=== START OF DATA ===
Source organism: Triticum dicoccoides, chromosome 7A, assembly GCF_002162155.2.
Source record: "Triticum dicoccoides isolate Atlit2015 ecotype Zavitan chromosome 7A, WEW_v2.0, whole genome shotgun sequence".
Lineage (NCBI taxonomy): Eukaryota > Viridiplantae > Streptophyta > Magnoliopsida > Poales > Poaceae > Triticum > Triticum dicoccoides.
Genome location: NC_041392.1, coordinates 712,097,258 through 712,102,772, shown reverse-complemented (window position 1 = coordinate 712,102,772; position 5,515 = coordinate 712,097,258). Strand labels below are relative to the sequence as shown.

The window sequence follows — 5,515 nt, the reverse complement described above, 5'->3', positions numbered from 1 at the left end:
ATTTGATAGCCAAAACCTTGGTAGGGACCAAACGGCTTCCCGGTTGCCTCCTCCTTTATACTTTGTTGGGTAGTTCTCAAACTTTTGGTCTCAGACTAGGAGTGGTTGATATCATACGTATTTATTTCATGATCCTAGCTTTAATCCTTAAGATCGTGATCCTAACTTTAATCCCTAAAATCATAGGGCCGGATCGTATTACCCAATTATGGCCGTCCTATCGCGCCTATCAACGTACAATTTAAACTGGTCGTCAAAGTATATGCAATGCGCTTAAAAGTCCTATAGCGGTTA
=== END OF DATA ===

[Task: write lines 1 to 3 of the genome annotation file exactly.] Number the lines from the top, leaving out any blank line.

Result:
Source organism: Triticum dicoccoides, chromosome 7A, assembly GCF_002162155.2.
Source record: "Triticum dicoccoides isolate Atlit2015 ecotype Zavitan chromosome 7A, WEW_v2.0, whole genome shotgun sequence".
Lineage (NCBI taxonomy): Eukaryota > Viridiplantae > Streptophyta > Magnoliopsida > Poales > Poaceae > Triticum > Triticum dicoccoides.